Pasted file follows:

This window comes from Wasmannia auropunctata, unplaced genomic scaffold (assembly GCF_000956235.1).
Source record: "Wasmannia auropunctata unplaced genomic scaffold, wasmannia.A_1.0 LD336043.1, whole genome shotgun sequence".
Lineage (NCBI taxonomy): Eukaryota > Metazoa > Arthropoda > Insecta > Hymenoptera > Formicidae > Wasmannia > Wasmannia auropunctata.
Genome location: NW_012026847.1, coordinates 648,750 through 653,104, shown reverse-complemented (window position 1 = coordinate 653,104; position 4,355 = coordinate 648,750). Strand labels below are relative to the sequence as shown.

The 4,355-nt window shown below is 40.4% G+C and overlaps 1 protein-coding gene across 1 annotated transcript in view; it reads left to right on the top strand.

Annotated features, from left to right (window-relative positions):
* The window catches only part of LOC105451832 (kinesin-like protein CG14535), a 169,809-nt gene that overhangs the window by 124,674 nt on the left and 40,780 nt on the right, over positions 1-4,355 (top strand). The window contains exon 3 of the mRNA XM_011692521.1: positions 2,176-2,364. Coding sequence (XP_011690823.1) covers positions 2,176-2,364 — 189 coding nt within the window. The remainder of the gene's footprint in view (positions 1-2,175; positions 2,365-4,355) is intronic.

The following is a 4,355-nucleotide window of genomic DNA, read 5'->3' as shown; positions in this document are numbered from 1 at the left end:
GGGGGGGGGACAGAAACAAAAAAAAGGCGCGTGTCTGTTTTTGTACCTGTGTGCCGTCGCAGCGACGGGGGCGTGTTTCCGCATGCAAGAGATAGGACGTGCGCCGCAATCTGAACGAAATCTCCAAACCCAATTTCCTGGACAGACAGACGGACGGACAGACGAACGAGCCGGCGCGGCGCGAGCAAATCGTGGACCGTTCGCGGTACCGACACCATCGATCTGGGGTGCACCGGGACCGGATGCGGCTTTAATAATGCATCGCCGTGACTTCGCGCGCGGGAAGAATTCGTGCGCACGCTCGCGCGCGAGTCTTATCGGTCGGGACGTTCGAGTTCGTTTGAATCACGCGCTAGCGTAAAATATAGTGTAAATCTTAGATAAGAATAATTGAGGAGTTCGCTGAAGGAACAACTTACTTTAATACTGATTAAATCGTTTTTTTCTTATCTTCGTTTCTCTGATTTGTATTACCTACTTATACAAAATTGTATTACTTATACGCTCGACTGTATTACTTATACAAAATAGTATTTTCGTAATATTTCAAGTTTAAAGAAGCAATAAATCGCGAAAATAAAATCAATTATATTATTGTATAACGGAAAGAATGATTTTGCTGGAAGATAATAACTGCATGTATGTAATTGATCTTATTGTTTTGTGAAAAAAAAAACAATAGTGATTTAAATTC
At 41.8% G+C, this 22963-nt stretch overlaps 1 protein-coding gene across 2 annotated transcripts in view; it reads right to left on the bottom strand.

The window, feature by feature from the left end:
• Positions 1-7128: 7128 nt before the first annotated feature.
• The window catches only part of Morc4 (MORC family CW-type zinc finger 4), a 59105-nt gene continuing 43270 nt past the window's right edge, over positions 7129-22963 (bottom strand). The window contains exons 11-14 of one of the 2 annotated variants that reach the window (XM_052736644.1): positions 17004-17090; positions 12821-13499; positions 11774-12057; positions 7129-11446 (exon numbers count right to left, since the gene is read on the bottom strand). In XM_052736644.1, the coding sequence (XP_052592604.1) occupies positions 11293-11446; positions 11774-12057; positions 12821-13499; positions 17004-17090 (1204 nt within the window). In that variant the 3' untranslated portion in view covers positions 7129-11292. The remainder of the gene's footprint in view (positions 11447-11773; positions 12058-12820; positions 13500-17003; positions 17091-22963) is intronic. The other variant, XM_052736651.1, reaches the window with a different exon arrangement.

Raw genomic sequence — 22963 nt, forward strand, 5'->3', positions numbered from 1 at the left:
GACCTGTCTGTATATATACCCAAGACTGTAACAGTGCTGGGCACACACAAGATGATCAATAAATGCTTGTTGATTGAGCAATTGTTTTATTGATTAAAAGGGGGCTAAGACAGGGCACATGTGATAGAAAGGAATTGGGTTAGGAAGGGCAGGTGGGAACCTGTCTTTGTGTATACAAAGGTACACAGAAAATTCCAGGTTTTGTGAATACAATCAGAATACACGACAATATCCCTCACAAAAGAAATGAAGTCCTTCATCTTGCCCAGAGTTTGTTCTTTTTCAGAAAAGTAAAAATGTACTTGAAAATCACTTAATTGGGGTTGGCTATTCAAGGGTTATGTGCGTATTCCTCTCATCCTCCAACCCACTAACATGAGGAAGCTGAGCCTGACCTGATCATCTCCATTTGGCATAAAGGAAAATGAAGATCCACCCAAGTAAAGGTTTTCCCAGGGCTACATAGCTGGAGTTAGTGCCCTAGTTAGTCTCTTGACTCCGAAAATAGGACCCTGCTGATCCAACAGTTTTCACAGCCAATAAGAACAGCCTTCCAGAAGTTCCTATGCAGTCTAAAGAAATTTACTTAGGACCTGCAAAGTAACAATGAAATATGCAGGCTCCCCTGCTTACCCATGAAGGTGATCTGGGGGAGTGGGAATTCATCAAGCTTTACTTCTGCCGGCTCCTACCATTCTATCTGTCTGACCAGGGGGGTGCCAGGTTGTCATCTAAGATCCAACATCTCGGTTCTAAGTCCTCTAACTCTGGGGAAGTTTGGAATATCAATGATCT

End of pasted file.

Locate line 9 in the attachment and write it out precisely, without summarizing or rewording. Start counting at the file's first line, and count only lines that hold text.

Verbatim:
GGGGGGGGGACAGAAACAAAAAAAAGGCGCGTGTCTGTTTTTGTACCTGTGTGCCGTCGCAGCGACGGGGGCGTGTTTCCGCATGCAAGAGATAGGACGTGCGCCGCAATCTGAACGAAATCTCCAAACCCAATTTCCTGGACAGACAGACGGACGGACAGACGAACGAGCCGGCGCGGCGCGAGCAAATCGTGGACCGTTCGCGGTACCGACACCATCGATCTGGGGTGCACCGGGACCGGATGCGGCTTTAATAATGCATCGCCGTGACTTCGCGCGCGGGAAGAATTCGTGCGCACGCTCGCGCGCGAGTCTTATCGGTCGGGACGTTCGAGTTCGTTTGAATCACGCGCTAGCGTAAAATATAGTGTAAATCTTAGATAAGAATAATTGAGGAGTTCGCTGAAGGAACAACTTACTTTAATACTGATTAAATCGTTTTTTTCTTATCTTCGTTTCTCTGATTTGTATTACCTACTTATACAAAATTGTATTACTTATACGCTCGACTGTATTACTTATACAAAATAGTATTTTCGTAATATTTCAAGTTTAAAGAAGCAATAAATCGCGAAAATAAAATCAATTATATTATTGTATAACGGAAAGAATGATTTTGCTGGAAGATAATAACTGCATGTATGTAATTGATCTTATTGTTTTGTGAAAAAAAAAACAATAGTGATTTAAATTC